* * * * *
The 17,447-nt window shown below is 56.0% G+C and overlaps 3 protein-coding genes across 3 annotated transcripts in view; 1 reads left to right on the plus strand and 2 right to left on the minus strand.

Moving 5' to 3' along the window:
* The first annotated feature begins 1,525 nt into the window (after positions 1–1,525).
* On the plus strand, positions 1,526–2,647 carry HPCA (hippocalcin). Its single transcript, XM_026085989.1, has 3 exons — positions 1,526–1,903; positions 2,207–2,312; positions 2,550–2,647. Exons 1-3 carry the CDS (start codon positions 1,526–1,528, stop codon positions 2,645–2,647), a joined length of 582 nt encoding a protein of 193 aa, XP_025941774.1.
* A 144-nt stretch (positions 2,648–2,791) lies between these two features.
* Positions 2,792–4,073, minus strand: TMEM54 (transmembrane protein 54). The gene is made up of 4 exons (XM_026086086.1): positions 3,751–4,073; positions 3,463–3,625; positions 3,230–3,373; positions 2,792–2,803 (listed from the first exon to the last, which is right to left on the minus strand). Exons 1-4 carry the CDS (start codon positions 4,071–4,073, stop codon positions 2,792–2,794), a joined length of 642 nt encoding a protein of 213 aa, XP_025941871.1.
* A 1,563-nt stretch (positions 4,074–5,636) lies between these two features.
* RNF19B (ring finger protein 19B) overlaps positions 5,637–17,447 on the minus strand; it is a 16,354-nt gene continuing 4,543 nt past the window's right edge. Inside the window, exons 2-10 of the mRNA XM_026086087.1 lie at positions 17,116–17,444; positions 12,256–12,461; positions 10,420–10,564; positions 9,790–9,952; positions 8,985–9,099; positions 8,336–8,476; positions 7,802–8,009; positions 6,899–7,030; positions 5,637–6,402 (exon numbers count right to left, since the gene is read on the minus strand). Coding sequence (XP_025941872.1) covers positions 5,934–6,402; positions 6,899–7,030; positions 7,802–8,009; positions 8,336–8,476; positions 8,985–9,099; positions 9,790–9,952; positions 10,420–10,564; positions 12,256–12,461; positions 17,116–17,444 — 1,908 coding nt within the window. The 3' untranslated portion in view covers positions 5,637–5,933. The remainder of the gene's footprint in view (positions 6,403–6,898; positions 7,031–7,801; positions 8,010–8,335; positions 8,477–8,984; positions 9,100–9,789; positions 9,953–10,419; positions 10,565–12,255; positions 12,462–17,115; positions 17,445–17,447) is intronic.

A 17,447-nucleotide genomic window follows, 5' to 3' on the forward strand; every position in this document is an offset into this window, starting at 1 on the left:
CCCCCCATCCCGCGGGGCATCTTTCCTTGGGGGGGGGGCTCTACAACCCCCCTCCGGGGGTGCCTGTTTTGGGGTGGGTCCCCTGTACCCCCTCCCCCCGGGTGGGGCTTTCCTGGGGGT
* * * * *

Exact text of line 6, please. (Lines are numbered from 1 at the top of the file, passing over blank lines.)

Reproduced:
* Positions 2,792–4,073, minus strand: TMEM54 (transmembrane protein 54). The gene is made up of 4 exons (XM_026086086.1): positions 3,751–4,073; positions 3,463–3,625; positions 3,230–3,373; positions 2,792–2,803 (listed from the first exon to the last, which is right to left on the minus strand). Exons 1-4 carry the CDS (start codon positions 4,071–4,073, stop codon positions 2,792–2,794), a joined length of 642 nt encoding a protein of 213 aa, XP_025941871.1.